jax.numpy.arccoshÂ¶

jax.numpy.arccosh(x)[source]Â¶

Inverse hyperbolic cosine, element-wise.

LAX-backend implementation of arccosh(). Original docstring below.

arccosh(x, /, out=None, *, where=True, casting=â€™same_kindâ€™, order=â€™Kâ€™, dtype=None, subok=True[, signature, extobj])

Parameters
• x (array_like) â€“ Input array.

• out (ndarray, None, or tuple of ndarray and None, optional) â€“ A location into which the result is stored. If provided, it must have a shape that the inputs broadcast to. If not provided or None, a freshly-allocated array is returned. A tuple (possible only as a keyword argument) must have length equal to the number of outputs.

Returns

arccosh â€“ Array of the same shape as x. This is a scalar if x is a scalar.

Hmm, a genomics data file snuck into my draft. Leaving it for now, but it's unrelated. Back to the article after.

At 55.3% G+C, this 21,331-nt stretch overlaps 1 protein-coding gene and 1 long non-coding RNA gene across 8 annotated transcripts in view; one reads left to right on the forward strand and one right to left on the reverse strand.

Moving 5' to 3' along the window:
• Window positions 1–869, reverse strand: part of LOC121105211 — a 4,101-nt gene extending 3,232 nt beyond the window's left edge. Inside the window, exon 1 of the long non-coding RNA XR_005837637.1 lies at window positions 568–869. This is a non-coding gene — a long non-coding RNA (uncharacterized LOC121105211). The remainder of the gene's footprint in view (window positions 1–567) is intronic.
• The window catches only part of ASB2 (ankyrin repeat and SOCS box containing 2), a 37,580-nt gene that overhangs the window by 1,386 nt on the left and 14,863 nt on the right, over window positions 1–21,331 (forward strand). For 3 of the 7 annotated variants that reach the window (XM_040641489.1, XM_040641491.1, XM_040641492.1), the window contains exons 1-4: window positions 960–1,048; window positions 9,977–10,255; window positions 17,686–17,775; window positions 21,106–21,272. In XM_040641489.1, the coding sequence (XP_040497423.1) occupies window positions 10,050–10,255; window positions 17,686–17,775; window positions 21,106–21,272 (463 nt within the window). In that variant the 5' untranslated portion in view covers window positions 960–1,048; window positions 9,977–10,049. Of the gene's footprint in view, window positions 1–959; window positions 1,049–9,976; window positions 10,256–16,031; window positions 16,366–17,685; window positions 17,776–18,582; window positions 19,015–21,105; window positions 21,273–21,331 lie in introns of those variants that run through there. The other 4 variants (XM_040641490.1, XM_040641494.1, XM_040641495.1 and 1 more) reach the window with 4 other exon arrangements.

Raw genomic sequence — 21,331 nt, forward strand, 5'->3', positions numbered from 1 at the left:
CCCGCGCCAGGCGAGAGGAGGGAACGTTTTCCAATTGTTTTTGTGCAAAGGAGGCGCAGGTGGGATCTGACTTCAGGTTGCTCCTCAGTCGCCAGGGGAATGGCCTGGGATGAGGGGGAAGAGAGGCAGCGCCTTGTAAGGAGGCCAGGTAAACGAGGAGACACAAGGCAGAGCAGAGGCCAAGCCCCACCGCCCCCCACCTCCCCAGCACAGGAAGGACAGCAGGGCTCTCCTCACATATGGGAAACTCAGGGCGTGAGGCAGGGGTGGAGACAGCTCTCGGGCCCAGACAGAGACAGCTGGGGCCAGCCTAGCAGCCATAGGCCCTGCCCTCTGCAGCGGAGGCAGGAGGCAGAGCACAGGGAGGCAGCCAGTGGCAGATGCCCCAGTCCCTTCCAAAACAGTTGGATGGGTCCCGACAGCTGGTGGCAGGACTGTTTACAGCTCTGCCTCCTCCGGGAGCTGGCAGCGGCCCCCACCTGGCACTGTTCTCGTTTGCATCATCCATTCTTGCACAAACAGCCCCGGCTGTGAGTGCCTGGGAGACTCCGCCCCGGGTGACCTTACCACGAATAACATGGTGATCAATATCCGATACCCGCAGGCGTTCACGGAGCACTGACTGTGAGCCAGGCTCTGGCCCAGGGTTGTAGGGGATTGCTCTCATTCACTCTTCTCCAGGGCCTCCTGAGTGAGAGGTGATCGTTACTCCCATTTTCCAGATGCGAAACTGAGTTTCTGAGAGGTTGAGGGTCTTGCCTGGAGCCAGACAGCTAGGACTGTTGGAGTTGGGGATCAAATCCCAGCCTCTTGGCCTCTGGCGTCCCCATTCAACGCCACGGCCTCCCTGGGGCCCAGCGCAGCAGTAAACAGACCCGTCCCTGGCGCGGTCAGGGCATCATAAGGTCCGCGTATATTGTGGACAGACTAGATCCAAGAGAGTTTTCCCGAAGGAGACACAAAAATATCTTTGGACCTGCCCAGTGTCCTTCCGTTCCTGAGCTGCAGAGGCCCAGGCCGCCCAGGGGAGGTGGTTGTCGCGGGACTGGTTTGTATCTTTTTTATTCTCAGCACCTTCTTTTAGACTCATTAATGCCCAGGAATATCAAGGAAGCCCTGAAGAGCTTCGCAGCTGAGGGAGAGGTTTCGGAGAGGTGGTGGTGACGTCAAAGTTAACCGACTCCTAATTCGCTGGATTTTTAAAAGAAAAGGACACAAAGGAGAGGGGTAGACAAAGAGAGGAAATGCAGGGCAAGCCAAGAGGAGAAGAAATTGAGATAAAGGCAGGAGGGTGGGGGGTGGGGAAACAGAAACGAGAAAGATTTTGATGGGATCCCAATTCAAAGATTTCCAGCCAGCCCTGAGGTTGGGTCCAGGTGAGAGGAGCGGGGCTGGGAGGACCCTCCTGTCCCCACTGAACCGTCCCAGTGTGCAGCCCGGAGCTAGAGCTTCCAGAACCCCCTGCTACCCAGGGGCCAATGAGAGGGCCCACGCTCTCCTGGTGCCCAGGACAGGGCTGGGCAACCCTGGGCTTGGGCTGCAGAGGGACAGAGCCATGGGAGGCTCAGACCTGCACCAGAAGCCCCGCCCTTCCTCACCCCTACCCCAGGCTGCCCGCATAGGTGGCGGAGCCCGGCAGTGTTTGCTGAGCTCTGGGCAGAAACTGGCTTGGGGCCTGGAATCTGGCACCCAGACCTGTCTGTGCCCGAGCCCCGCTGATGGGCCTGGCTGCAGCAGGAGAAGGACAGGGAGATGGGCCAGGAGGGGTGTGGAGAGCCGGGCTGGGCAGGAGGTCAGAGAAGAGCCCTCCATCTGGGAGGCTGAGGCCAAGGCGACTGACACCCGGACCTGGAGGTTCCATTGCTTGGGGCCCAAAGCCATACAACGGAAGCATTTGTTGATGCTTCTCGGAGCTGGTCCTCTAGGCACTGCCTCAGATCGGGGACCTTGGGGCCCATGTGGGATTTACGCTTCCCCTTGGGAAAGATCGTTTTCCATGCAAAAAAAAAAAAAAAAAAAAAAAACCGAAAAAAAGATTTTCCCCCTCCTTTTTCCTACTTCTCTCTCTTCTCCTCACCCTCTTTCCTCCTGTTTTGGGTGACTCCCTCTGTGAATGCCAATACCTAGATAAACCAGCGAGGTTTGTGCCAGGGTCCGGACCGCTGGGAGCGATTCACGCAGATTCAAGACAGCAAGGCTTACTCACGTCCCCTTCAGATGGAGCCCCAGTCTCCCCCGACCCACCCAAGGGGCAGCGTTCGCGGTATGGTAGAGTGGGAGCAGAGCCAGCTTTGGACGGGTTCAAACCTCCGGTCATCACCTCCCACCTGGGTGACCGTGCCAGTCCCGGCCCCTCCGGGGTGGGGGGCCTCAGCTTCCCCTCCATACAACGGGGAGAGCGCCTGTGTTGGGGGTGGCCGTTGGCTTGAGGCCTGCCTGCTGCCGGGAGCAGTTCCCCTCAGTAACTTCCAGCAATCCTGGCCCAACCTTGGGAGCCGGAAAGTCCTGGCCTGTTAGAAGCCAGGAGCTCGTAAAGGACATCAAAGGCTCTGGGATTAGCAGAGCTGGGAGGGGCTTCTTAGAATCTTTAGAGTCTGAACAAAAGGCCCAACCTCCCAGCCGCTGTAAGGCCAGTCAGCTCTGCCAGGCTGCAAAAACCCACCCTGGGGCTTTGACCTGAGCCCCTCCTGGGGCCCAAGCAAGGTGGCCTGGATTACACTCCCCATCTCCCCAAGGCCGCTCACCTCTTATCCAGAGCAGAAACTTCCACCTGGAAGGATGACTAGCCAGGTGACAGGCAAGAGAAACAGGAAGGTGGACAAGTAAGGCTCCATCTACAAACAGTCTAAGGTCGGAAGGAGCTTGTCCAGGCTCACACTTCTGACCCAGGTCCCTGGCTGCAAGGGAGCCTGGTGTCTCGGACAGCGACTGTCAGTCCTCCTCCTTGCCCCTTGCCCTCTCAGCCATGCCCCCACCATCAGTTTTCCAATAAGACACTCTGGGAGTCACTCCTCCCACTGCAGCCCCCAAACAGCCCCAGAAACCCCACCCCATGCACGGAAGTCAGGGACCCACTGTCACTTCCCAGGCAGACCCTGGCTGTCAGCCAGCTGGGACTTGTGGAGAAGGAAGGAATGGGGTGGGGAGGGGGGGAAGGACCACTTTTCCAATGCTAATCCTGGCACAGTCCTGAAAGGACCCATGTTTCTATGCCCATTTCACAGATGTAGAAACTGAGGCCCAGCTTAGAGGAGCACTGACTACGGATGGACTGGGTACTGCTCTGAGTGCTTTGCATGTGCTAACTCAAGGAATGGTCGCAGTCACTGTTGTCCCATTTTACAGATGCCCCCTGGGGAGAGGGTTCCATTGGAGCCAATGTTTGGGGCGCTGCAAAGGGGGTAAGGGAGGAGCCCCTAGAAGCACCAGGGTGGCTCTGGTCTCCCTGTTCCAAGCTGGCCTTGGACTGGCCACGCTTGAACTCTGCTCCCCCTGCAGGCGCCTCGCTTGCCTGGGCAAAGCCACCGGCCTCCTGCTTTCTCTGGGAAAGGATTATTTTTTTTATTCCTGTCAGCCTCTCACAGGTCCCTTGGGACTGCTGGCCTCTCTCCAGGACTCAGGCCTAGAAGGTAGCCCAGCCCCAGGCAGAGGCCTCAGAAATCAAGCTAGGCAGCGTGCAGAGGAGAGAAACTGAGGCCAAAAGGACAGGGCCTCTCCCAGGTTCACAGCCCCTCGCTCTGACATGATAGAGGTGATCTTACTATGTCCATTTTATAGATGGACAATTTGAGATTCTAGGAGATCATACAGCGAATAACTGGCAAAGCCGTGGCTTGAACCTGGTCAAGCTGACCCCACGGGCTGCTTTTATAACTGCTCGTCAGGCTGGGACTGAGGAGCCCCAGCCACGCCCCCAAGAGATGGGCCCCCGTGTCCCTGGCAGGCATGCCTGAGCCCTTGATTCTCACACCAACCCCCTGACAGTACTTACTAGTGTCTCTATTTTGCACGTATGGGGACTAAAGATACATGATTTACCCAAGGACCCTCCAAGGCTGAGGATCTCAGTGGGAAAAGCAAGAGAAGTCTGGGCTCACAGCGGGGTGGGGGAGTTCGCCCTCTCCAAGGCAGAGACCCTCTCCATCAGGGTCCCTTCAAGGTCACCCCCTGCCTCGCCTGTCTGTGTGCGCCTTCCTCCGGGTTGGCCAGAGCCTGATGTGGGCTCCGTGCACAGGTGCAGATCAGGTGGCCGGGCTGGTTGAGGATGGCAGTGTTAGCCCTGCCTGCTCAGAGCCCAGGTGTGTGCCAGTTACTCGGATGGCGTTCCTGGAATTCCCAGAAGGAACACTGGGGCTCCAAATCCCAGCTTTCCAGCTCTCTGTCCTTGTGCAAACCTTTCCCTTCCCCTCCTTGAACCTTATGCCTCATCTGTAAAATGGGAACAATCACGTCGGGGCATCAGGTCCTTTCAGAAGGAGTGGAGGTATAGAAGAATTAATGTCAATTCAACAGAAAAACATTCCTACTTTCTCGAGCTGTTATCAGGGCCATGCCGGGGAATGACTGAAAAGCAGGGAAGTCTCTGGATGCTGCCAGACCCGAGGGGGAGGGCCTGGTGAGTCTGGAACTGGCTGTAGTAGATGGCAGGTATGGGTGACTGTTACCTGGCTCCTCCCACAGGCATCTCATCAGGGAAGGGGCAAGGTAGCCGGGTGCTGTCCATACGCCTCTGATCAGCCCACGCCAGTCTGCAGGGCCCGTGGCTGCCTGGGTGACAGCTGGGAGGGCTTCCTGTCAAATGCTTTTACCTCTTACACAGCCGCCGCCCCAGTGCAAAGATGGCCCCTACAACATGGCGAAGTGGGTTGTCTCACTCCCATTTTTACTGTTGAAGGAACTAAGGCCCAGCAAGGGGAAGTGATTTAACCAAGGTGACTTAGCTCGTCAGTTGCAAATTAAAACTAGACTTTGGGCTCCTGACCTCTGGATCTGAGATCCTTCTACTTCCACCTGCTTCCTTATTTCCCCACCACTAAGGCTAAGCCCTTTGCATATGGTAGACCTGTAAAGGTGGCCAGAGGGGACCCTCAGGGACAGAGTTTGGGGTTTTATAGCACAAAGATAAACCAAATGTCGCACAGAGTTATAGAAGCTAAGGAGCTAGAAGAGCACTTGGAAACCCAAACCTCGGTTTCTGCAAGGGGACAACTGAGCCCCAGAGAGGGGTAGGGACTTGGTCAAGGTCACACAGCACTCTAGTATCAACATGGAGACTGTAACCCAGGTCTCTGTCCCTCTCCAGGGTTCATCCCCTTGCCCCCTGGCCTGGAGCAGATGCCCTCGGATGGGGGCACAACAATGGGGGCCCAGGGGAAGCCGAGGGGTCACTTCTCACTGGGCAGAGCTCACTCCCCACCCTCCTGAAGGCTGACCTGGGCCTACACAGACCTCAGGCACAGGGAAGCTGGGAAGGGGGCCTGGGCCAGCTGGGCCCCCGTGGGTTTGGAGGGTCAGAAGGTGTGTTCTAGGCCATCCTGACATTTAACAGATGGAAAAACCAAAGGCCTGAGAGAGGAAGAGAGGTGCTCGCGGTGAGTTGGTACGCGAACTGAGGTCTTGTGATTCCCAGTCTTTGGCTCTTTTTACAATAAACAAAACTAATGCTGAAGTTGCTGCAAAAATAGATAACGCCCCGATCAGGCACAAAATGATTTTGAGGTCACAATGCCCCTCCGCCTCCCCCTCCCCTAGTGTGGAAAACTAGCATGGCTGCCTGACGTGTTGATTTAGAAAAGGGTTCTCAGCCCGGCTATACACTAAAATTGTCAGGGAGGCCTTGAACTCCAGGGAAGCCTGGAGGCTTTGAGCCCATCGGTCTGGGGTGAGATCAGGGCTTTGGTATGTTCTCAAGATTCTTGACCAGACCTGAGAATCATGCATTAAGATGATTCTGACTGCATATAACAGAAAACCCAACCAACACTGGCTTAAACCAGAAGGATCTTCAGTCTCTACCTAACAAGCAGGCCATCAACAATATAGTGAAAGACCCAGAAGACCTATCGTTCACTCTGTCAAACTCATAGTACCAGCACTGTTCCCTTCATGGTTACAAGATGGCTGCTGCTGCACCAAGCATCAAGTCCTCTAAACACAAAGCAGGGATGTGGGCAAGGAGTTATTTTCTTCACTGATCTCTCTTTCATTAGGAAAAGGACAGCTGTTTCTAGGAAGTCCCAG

Return type

ndarray

Notes

arccosh is a multivalued function: for each x there are infinitely many numbers z such that cosh(z) = x. The convention is to return the z whose imaginary part lies in [-pi, pi] and the real part in [0, inf].

For real-valued input data types, arccosh always returns real output. For each value that cannot be expressed as a real number or infinity, it yields nan and sets the invalid floating point error flag.

For complex-valued input, arccosh is a complex analytical function that has a branch cut [-inf, 1] and is continuous from above on it.

References

1

M. Abramowitz and I.A. Stegun, â€śHandbook of Mathematical Functionsâ€ť, 10th printing, 1964, pp. 86. http://www.math.sfu.ca/~cbm/aands/

2

Wikipedia, â€śInverse hyperbolic functionâ€ť, https://en.wikipedia.org/wiki/Arccosh

Examples

>>> np.arccosh([np.e, 10.0])
array([ 1.65745445,  2.99322285])
>>> np.arccosh(1)
0.0